Humanity, for millennia, survived by groupthink: we needed to have common thought to survive. Little changes here and there – a discovery of a new tool, a realization that permanent marks could be made with paint – would slowly change small populations, but we were by and large the same until the first permanent settlements.
In the 9,500 years since then, the rate of change kept pace with humanity’s growth, as did it’s complexity. From simple laws and basic writing all the way to genetic engineering, we’ve created a world that our ancestors would have difficulty existing within, let alone recognizing.
The problem is our complexity: it’s inherently fragile. It’s not even that we need an elite group to understand and create our advanced technology, it’s that the complexity is so obtuse and our general education is so lacking that we do what humanity always does: we distrust things we don’t understand.
Then we do the next thing humanity does: find support. We’re a social species, and while there are always those who choose limited interaction, it’s difficult for us to literally be alone. So when we find ourselves standing alone through distrust, we start to look for mutual support – people with similar thoughts.
At a glance, this is normal and healthy: this is how we form communities, and this is a process that has worked for millennia. But in our modern world, intellectuals, academics, and scientists are increasingly distrusted because the information and thought they create and safeguard is impenetrable by the masses. (I loathe using the term “ordinary”, because that suggests that there’s a singular model, which there certainly isn’t.)
Lack of comprehension of technology – computers, the internet, cellular phones, high-energy physics, medical technology, genetic engineering – has led to fear of those things, exaggerating the things technology can do to the point where facts are distorted well beyond reason, to the point of falsehood.
One would think that falsehoods could be easily disproven, and we’re done, right? Except we’re still dealing with fear, and fear breeds ignorance: I don’t want to learn about something I’m afraid of, when it’s just so much easier to dismiss it through falsehoods I happen to agree with.
For the highly-educated, this seems abjectly insane. But this happens every day in every town and village and city on this planet. It’s particularly painful in the “First World”/“Developed World” (note the modicum of sarcasm) because we should know better.
Take the COVID vaccines. They’re advanced genetics, taking RNA, which is already an obtuse topic, taking the messenger type (that’s the “m” in mRNA), and tricking our bodies to producing proteins to block COVID. It might as well be black magic to anyone not doing genetic research (computer technology is no different), which means that people don’t understand what it does. All they hear is “this is related to DNA and I know DNA is my blueprint so this will mess with my blueprint”.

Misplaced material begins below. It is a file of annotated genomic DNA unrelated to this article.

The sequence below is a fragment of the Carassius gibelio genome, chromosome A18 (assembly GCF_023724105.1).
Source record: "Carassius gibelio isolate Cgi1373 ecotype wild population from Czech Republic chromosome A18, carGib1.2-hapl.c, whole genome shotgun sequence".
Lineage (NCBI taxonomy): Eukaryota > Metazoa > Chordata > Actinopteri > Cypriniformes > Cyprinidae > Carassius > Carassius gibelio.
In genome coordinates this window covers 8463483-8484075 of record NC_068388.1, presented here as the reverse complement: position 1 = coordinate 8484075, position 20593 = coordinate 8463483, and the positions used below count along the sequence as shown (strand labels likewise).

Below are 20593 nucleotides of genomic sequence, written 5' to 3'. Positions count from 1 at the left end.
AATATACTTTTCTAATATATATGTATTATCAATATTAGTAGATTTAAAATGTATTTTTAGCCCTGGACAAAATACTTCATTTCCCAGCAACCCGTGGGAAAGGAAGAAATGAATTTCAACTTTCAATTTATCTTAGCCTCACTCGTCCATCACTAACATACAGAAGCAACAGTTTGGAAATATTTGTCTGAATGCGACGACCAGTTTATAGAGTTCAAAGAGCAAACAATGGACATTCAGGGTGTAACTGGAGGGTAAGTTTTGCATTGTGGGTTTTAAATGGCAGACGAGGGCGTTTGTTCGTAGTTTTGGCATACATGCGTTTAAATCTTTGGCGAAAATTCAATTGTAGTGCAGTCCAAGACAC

So that’s hit number one: fear of the cure. Now add up the other major blocker: you need a needle to get the vaccine. So now, we have unnamed scientists creating a DNA strain that’s going to alter humanity. I’m still really unclear how the heck 5G got dragged into this nonsense, but it all ended up making people lash together: COVID vaccines were the devil’s work.
This is confirmation bias: we find something we agree with, it says we’re right, so there’s no need to go any further. This happens in politics (the right vs. left is a highly-visible effect of confirmation bias), which only amplifies existing fears (all sides do this, though conservatives are particularly adept at spreading fear).
But confirmation bias doesn’t even need to be this nasty. You want a really odious version? Do the words “Math is hard” strike any chords? It’s an age-old saying that’s well-mired in our society: I don’t like math, and because math is hard, I won’t do well in math. The end result? People who don’t do well in math, because they don’t try, because they “know” they will fail. Because it’s hard. (I’ve been witnessing this in both Monkey and Choo Choo.)
My biggest fear in all of this is what confirmation bias will do to rational thought. More and more, we’re allowing confirmation bias to rule thought processes – I found someone who thinks the way I do, so I don’t need to try and weigh pros and cons, or understand a difficult topic. Such an approach will be the end of us if we can’t have a reasonable conversation about something, because the decisions are being made in a moment’s notice without any supporting data.
And I need to lay the blame here on the media. Yes, I could very easily say it’s the governments for not pressing proper thought in schools, but the fact is that the media spoon feeds our modern world with its profitable dissemination of a topic, even if the facts are highly diluted, or straight-up false.
But because the media isn’t held accountable for their messages (Marshall McLuhan must be spinning in his grave), it’s allowed to persist and worsen. It’s an infection, festering, growing, cancerous and demanding. It won’t be long before it’s too late, and our ability to think will become our downfall. And that time is not far away. It’s happening every day, and it won’t be long before the effects will become irreversible: climate change, economic collapse, conflict and war, famine, and uncontrollable disease.
On second thought, maybe our ancestors might recognize it, at least in small portions. And they’ll wonder how we fucked things up so badly.